Somehow, the league has been able to weather that storm.  But Mother Nature’s a nasty creature sometimes, and when one storm subsides, another one often develops.  In the case of the mysterious clock stoppage, the NHL is making a serious mistake by failing to address the matter appropriately.  The league has chosen to ignore the major implications of the timing error, both in the standings and in the minds of its fans.

There is no perfect solution.  But to not respond is absolutely unacceptable.  Indeed, mistakes are a part of pro sports, particularly those made by officials.  But to allow a clock stoppage, not a subjective penalty call, to effect the outcome of an NHL game is something straight out of the Vince McMahon playbook.  The league is obligated to do everything possible to ensure the outcome of its games aren’t tainted. 


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HockeyFanOhio's avatar

The league would be better suited to replay the game in its entirety, with the winning team getting an extra point in the standings.

One of the dumbest ideas every.  That said, the league needs to seriously address this issue.  I understand that in sports human error sometimes affects the outcome of the game.  A blown calls by the officials are something the players have to adjust/react to all the time.  But whether human error or a mechanical problem it needs to be fixed.  If human the person needs fired, if mechanical the clock should be fixed and every other clock checked for similar problems.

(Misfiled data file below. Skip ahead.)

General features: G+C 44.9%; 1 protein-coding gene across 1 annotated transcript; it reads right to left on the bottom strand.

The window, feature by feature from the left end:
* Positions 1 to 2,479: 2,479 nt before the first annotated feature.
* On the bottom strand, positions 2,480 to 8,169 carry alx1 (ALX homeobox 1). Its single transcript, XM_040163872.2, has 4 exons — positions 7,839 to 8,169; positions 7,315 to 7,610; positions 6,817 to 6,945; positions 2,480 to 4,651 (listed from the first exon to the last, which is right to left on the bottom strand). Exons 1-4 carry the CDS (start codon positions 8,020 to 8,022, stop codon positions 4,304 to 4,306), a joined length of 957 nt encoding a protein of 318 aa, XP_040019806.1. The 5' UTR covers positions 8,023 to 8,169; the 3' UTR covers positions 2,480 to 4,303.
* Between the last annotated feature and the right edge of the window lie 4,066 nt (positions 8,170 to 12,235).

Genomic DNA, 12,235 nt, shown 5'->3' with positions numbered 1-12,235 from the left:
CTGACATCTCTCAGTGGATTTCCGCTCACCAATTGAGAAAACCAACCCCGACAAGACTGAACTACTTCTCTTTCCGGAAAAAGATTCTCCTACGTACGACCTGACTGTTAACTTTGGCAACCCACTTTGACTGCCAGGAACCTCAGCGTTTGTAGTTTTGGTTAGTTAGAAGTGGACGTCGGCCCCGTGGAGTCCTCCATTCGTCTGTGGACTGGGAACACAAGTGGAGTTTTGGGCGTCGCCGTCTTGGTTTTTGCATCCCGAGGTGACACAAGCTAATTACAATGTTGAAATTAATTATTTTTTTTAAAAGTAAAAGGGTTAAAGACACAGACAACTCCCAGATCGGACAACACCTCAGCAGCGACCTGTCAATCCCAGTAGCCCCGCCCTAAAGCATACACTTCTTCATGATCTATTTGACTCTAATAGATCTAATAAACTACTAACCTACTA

Posted by HockeyFanOhio from Central Ohio on 02/03/12 at 05:25 PM ET


Reminds me of a few years back when the Leafs were playing the Habs and it went to a shootout at the Bell Centre. The zamboni’s “accidentally” missed the large runway leading up to the Habs goal. Everyone thought it was a joke, but I didn’t. They were not penalized at all (I honestly can’t remember if the Leafs won or not). The point is, it definitely does have a huge ripple affect throughout the league, one or 2 points either way. Whether it be a playoff position or a draft position, and the millions of dollars in ramifications for these clubs, not to mention the integrity of the game, it is unacceptable in the literally billions dollars in the leagues hands.

Posted by Budzz from Oshawa, Ontario on 02/03/12 at 08:19 PM ET

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About Tasca's Take

Tasca's Take is written by Joe Tasca. Born and raised in Westerly, Rhode Island, Joe works as a broadcaster for seven radio stations in southern New England. Whether that's a testament to his on-air ability or because he has a desparate need for money is debatable.

Joe spends his summers playing golf, enjoying the beauty of Misquamicut Beach, and wining and dining girls who are easily awed by the mere presence of a radio personality. During the winter months, he can usually be found taking in a hockey game somewhere in North America. In the spring, he spends much of his time in botanical gardens tiptoeing through the tulips, while autumn is a time to frolic with his golden retrievers through piles of his neighbors’ leaves.